Clarinda Herald Journal (Clarinda, Iowa), Thursday, June 7, 1962, p. 7
Word came to Forest Holmes Saturday of the death of Ross Wheeler of Loveland, Colo.

Clarinda Herald (Clarinda, Iowa), Wednesday, December 28, 1892, [p. 1] 
PLEASANT RIDGE – Died – December 21, Mrs. D. [avid] H. White, aged 30 years. She leaves a husband and six small children. Funeral services were held on Thursday at the Pleasant Ridge M. E. church of which deceased was a member, Rev. A. B. Buckner, of College Springs, conducting the services. Interment at the Davis cemetery.

Clarinda Herald (Clarinda, Iowa), Wednesday, October 26, 1892, [p. 1]
SHENANDOAH – Elder S. S. Wilcox, pastor of the Church of the Latter Day Saints, father of Mrs. T. N. Pace and E. S. Wilcox, dropped dead while writing at his desk in the store of Pace, Wilcox & Co., last Thursday morning. He was 73 years old and one of the oldest and most honored residents of this vicinity.
The funeral was held in his own church on Sabbath and the remains were followed by a large concourse of sorrowing and sympathizing friends to the cemetery.

Clarinda Herald (Clarinda, Iowa), Wednesday, October 26, 1892, [p. 1]
SHENANDOAH – Mrs. Will White arrived Saturday evening from Galveston, Texas, called here by the death of her father, Mr. S. [amuel] S. [ibley] Wilcox. His nephew, Mr. De Forest, of California, arrived on Sunday morning.

Clarinda Herald (Clarinda, Iowa), Wednesday, January 11, 1893, [p. 1]
John Williams buried their youngest child on the 29th inst. It died of lung fever and was buried in the Butler cemetery. Mr. and Mrs. Williams have the sympathy of all their friends.

Clarinda Herald (Clarinda, Iowa), Monday, April 6, 1925, p. 4
Mrs. Melvina Williamson – One who lived in Clarinda several years ago, Mrs. Melvina Williamson, passed away April 3rd at the home of her brother in Kirksville, Mo., where she has been living. The remains are being brought to the home town for burial, funeral services to be held this Tuesday morning from the Pruitt Funeral Parlors, service beginning at 10:30, and conducted by the Presbyterian pastor, Rev. A. B. Marshall, D. D. Mrs. Williamson left here about nine years ago, being the sister of Prof. J. [ames] A. [lfred] Woods, now resident in Ellisport, Wash., of L. [eander] P. [erry] Wood of Kirksville, Mo. and of William Woods of Clarinda.

Clarinda Herald (Clarinda, Iowa), Thursday, April 9, 1925, p. 4
Mrs. Mary Melvina Williamson – Mary Melvina Woods was born in West Salem, Mercer County, Pa., October 29, 1837. She was married to Ezra Williamson, a local preacher of the M. E. Church September 17, 1863. With her husband she came to Clarinda in May 1871 and later lived in Nebraska where Mr. Williamson did the work of a minister as long as he lived.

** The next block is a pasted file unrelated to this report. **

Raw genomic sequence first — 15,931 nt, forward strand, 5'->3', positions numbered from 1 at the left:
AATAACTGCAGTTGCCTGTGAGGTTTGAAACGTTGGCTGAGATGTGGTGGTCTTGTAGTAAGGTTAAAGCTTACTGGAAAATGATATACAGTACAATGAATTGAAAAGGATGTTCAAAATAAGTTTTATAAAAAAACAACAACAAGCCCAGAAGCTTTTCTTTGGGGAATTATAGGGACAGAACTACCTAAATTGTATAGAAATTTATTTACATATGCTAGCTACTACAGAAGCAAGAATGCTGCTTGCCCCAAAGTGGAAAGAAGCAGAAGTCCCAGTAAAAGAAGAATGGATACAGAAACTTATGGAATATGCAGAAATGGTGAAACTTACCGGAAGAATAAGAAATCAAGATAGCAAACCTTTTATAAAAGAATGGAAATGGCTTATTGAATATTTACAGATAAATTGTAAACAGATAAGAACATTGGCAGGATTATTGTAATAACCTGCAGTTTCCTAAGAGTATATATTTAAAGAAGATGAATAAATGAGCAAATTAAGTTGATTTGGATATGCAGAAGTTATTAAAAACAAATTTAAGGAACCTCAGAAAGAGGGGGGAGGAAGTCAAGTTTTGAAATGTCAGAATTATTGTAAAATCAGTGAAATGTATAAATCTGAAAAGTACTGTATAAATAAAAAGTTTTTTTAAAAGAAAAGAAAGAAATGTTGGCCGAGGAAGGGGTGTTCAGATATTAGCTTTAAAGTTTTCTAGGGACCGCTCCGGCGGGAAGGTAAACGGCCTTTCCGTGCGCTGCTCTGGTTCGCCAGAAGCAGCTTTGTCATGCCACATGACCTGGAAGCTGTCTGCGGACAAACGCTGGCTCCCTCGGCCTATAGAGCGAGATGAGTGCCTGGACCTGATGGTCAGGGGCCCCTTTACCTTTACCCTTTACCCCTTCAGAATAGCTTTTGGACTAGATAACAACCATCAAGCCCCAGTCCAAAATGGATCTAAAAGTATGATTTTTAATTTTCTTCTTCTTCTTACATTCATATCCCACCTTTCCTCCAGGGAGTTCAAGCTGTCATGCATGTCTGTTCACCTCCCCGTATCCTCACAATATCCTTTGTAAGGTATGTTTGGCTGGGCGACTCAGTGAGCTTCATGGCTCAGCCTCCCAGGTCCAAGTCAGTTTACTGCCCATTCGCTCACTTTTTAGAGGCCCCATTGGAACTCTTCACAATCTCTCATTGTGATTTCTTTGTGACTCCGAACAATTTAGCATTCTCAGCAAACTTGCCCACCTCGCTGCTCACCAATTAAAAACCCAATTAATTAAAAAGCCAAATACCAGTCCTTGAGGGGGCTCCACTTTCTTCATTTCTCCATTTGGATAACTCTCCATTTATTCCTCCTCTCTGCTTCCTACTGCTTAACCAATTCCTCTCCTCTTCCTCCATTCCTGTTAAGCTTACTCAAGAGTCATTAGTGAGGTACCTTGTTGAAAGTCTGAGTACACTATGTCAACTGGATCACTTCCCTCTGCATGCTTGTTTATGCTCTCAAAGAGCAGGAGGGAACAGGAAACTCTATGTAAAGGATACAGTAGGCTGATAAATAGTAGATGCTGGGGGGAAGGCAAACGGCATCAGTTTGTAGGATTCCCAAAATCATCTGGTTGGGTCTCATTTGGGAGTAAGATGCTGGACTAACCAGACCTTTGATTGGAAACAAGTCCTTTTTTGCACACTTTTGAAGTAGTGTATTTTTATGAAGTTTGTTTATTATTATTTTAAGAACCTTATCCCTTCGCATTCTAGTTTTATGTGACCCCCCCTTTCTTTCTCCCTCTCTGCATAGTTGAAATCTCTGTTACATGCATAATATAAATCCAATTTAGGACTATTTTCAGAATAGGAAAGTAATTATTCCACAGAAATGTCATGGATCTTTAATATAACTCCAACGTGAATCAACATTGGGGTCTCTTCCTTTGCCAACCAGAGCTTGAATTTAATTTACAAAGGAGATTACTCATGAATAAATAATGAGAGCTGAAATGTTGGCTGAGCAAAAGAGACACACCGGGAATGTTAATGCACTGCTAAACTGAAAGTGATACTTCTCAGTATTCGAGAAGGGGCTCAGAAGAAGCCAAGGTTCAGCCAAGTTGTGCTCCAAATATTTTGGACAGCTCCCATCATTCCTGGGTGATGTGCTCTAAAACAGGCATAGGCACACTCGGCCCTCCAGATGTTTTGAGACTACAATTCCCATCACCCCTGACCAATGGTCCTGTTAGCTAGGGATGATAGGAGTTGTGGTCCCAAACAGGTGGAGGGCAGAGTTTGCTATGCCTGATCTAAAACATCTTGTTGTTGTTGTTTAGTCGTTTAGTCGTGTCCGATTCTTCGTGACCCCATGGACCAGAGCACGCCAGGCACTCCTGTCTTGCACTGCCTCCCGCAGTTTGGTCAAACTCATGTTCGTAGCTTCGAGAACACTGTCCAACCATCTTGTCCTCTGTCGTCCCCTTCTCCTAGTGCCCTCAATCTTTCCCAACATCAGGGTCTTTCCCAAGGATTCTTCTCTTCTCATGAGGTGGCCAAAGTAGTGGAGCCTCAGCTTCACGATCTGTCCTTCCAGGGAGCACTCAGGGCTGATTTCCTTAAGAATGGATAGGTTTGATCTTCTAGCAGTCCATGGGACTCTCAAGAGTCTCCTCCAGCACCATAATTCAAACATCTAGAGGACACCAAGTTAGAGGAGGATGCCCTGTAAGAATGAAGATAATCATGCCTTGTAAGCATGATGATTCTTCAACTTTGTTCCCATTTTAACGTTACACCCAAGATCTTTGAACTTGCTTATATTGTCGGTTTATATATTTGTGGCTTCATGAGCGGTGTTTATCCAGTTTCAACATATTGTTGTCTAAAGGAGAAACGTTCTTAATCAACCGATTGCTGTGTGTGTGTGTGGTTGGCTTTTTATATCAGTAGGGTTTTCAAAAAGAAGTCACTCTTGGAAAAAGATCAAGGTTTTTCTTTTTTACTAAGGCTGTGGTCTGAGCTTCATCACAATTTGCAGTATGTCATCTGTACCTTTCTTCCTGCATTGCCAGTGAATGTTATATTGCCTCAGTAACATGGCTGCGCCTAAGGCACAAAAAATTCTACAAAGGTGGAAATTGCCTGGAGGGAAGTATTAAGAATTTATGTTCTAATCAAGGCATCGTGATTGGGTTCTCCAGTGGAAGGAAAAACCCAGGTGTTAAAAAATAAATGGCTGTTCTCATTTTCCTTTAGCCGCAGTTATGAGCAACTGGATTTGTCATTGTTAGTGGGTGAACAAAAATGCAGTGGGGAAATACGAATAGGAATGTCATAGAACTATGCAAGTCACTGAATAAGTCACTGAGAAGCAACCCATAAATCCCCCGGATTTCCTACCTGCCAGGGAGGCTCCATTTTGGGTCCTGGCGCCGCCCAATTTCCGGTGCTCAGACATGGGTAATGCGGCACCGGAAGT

Returning to Clarinda after the death of Mr. Williamson she resided with her parents, William and Phoebe Woods, until they entered their rest and since then her home has been with her brothers, Alfred and Lee, the last nine years with Lee in Kirksville, Missouri.
She united with the Presbyterian Church in Pennsylvania at the age of 12. After the death of her husband she placed her membership again in the Presbyterian Church and there it remained in Clarinda and Kirksville until she died April 3, 1925 in the 88th year of her life.
Hers was a quiet and very useful life. She was very much loved by all who knew her. There was a sweetness in her touch and a brightness in her smile that everybody welcomed and remembered.
Her remains were brought to Clarinda for burial. Her funeral services were held Tuesday from Pruitt's, conducted by Dr. A. B. Marshall, pastor of the Presbyterian Church of Clarinda and her body was laid to rest in the Clarinda cemetery. Three brothers survive her, Wm. N. of Clarinda, Jno. A. of Ellisport, Washington, and Lee of Kirksville, Mo.

[WOLF, JOHN, - 1892]
BRADDYVILLE - Clarinda Herald (Clarinda, Iowa), Wednesday, December 28, 1892, [p. 1]
This county was painfully surprised on the morning of the 26th to hear of the sudden death of John Wolf living two miles south of Braddyville; he was in town on Saturday in usual health. Sunday at 9 a. m. he returned to his house from the barn, where he had been doing chores, he was taken with severe pains in the head and went to bed; feeling no better he sent for Dr. A. F. Large and soon after the Dr. arrived he was sitting up in bed, when he threw up his hand and feel back insensible and remained so until his death a few hours later. He leaves a wife and three sons to mourn his death.
Mr. John Wolf came here from Ill., near ten years ago and bought the Peter Hiles farms and settled down to spend the remainder of his days. His three boys bought land around him and all were doing well and are respected by all that know them. We all feel that a good man has passed away, kind, honest and conscientious Christian. We shall all feel his loss.